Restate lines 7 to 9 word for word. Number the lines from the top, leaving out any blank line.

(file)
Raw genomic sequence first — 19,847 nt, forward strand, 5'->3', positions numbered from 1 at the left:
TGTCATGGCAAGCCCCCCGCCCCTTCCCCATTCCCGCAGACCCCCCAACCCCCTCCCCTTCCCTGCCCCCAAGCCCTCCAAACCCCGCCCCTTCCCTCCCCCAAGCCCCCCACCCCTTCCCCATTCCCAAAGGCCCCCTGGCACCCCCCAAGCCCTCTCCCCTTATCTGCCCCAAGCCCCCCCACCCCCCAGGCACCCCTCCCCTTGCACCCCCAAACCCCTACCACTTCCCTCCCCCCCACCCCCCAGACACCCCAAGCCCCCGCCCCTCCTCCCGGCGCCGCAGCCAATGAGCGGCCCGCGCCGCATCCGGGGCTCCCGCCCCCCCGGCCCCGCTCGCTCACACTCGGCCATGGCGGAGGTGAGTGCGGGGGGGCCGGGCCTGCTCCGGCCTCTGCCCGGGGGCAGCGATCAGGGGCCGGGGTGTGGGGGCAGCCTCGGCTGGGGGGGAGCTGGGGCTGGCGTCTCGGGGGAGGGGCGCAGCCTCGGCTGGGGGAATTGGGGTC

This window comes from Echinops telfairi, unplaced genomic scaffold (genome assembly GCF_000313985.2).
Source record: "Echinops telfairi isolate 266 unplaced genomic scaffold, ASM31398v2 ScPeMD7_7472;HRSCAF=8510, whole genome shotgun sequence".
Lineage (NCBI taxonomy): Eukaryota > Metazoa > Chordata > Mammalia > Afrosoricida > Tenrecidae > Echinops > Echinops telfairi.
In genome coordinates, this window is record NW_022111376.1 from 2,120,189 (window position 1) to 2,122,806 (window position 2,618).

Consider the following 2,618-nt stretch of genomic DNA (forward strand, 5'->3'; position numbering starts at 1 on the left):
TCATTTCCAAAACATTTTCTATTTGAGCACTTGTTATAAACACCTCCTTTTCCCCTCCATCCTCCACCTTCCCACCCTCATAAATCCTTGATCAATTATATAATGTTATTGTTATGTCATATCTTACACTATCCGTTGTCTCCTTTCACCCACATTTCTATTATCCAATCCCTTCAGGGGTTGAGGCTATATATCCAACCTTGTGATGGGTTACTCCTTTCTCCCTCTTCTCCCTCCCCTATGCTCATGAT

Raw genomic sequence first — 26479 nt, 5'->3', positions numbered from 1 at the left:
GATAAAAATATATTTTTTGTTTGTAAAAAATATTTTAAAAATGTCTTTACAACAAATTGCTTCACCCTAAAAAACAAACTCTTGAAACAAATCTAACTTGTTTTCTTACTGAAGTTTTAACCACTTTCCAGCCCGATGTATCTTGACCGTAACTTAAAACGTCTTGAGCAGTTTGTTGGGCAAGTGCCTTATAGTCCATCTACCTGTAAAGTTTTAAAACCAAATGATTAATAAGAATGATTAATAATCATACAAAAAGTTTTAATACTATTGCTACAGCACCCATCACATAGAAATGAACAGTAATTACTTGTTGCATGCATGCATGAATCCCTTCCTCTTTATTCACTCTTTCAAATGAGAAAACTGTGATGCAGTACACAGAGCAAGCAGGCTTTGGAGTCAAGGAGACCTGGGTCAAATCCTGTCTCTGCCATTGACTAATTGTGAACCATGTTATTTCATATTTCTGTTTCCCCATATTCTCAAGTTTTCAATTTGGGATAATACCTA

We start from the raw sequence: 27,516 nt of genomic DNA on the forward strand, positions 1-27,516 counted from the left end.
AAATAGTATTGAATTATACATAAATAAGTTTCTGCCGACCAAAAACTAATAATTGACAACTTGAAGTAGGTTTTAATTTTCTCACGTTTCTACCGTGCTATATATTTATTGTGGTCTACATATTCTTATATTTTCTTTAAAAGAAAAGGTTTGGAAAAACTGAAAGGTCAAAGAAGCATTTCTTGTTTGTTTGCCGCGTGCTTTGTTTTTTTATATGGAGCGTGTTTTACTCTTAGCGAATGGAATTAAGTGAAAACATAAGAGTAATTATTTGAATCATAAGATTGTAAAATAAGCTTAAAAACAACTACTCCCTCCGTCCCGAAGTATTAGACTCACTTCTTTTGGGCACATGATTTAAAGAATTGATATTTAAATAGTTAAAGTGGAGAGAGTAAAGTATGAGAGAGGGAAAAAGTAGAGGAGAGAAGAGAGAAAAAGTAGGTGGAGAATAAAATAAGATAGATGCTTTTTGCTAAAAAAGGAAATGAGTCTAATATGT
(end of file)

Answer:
Consider the following 2,618-nt stretch of genomic DNA (forward strand, 5'->3'; position numbering starts at 1 on the left):
TCATTTCCAAAACATTTTCTATTTGAGCACTTGTTATAAACACCTCCTTTTCCCCTCCATCCTCCACCTTCCCACCCTCATAAATCCTTGATCAATTATATAATGTTATTGTTATGTCATATCTTACACTATCCGTTGTCTCCTTTCACCCACATTTCTATTATCCAATCCCTTCAGGGGTTGAGGCTATATATCCAACCTTGTGATGGGTTACTCCTTTCTCCCTCTTCTCCCTCCCCTATGCTCATGAT

Raw genomic sequence first — 26479 nt, 5'->3', positions numbered from 1 at the left: